Sequence assembly and analysis
The contigs were assembled using CLC Genomics Workbench (Ver 5.5.1, CLC Bio) and the open reading frames (orfs) were determined using the NCBI ORF finder program and CLC Main Workbench (Ver 6.6.2, CLC Bio). The genome was scanned for tRNA using tRNAscan-SE Search server , and the Rho-independent terminators were identified using ARLOND terminator finding program .
Multiple genome alignment was performed using Mauve , and the protein level alignments were perfomed using ClustalW . The accession numbers for the phages used for comparative genomics were: Enterobacteria phage SfI (JX509734), Shigella phage SfII (NC_021857), Enterobacteria phage SfV (NC_003444), phage SfX (NC_017328), Shigella phage Sf6 (NC_005344), Enterobacteria phage cdtI (NC_009514), Enterobacteria phage lambda (NC_001416), Enterobacteria phage phiP27 (NC_003356), Enterobacteria phage Mu (NC_000929), StxI phage (AP005153), Salmonella phage epsilon34 (NC_011976), Salmonella phage ST64B (NC_004313), Salmonella phage ST64T (NC_004348), Enterobacteria phage ST104 (NC_005841), and Salmonella phage SE1 (DQ003260).
Availability of supporting data
The nucleotide sequence of SfIV phage reported in this article has been deposited in the GenBank database as accession number KC814930.
Results and discussion
Isolation of bacteriophage SfIV
SfIV phage was induced from serotype 4av, strain SFL1522. Clear plaques were produced when the lysate after induction from SFL1522 was plated onto the indicator strain SFL124 (serotype Y). The colonies isolated from turbid areas of the plaques were assessed by slide agglutination, PCR and SfIV infection. Colonies showing positive agglutination with both: group 3,4 (specific for serotype Y) and type IV antisera (specific for serotype IV), were assumed to be lysogens. Results of PCR amplification and SfIV infection indicated that the lysogens contained the SfIV-specific gtrIV gene and were resistant to SfIV infection.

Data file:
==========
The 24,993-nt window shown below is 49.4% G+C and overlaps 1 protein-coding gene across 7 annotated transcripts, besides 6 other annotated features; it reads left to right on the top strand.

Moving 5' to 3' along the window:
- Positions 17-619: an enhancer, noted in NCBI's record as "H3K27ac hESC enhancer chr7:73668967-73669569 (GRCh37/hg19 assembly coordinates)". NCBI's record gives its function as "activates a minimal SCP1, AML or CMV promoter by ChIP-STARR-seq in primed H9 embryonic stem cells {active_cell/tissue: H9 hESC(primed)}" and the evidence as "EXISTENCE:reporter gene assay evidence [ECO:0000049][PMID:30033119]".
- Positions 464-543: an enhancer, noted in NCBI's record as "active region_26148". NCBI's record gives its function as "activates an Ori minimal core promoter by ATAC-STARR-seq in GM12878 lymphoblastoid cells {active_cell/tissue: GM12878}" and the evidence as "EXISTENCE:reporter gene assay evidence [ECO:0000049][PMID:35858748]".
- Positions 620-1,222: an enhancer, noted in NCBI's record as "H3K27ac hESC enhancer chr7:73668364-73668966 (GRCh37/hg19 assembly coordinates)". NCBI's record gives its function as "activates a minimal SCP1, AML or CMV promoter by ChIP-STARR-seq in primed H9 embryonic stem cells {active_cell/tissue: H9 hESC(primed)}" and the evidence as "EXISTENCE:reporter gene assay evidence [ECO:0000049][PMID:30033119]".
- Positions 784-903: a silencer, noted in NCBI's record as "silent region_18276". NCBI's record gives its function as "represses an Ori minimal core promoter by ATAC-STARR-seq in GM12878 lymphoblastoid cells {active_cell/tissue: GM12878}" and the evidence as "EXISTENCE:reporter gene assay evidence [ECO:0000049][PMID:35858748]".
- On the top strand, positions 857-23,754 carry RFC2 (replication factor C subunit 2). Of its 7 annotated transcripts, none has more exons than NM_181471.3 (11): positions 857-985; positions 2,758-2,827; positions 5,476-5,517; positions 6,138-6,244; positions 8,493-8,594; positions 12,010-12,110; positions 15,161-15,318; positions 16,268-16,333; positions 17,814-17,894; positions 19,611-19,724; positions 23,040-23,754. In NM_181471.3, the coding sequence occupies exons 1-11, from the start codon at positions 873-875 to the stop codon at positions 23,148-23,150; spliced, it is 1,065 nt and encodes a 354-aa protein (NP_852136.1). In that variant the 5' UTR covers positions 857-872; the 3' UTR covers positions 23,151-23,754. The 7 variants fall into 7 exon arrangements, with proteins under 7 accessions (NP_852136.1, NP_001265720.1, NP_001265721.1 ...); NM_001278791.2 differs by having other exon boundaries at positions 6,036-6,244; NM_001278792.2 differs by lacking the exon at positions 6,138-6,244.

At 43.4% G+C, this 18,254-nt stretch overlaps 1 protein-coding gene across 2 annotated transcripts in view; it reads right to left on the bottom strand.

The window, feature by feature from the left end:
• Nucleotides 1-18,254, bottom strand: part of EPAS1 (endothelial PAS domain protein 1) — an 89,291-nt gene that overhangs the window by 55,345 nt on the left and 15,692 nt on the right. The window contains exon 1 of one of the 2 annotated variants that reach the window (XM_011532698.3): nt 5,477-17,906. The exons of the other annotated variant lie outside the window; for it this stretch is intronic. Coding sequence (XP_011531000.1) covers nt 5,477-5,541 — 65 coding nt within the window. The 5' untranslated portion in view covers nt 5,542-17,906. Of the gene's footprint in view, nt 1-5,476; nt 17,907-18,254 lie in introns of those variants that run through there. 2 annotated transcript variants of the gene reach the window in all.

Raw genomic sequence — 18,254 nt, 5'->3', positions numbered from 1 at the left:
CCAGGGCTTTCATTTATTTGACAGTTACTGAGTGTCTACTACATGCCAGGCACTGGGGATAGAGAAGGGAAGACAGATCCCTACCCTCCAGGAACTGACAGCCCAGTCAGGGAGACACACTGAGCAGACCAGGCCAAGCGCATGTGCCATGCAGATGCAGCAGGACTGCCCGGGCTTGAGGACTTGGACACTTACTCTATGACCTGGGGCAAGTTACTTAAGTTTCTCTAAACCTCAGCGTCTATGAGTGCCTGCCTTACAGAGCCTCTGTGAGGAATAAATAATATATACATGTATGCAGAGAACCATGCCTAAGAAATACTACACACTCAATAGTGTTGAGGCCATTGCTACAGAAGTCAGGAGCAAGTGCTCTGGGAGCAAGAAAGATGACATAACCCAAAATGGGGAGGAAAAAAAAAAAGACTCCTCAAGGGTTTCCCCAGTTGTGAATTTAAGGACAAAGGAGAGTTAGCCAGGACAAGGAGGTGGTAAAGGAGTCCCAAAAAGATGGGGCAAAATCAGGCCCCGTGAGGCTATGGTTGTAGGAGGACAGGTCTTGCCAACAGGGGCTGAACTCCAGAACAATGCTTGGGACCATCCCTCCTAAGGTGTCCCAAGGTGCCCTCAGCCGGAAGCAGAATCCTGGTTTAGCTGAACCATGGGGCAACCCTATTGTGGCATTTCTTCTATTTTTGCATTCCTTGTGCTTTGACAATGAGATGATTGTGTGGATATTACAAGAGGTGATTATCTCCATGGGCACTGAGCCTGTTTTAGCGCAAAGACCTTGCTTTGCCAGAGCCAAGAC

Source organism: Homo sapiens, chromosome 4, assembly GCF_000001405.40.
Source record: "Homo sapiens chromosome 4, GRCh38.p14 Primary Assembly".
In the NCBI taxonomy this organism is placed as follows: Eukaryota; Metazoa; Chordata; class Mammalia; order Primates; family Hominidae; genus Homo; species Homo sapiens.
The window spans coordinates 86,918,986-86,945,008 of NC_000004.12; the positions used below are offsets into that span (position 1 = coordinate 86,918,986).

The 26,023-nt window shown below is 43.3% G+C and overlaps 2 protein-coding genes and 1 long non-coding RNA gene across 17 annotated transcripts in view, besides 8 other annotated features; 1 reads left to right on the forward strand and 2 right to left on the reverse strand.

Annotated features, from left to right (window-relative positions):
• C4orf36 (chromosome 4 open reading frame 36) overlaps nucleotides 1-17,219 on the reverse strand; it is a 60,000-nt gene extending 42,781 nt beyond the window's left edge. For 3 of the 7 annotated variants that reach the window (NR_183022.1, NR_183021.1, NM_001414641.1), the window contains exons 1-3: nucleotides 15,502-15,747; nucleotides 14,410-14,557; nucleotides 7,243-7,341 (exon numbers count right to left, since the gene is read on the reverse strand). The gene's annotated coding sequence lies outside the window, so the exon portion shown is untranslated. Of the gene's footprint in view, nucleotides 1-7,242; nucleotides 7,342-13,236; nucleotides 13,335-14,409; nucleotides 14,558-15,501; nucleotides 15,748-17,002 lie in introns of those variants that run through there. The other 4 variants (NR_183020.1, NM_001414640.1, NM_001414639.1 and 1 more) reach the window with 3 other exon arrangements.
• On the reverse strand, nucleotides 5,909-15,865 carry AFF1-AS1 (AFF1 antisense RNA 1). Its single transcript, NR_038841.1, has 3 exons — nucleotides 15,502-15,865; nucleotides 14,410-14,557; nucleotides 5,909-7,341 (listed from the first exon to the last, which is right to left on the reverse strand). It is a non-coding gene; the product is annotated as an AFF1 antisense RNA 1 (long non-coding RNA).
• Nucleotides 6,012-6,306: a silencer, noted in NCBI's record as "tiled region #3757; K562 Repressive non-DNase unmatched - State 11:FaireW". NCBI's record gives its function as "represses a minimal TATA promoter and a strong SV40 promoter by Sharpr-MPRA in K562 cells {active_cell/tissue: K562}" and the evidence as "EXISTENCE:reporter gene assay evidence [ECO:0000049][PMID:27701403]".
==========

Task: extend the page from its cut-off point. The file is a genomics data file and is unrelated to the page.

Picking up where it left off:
Morphology of SfIV
Host range of phage SfIV
The host range of the SfIV bacteriophage was determined with twelve serotypes (1a, 1b, 1c, 2a, 2b, 3a, 3b, 4a, 4b, 5a, X, and Y) of S. flexneri. Of the serotypes examined, SfIV was capable of infecting serotypes: 1a, 1b, 1c, X and Y. This suggests that, in comparison to other morphologically similar Shigella phages, SfIV has a much broader host range than SfI (infects only X and Y serotypes) , and SfII (infects serotypes 3a, 5a and Y), but not SfV which infects seven serotypes (1a, 1b, 2a, 2b, 3b, 4b, and Y) . Surprisingly, there is very little similarity between the host range of these bacteriophages, with serotype Y being the only common serotype infected by all the four phages.
Determination of the phage SfIV genomic sequence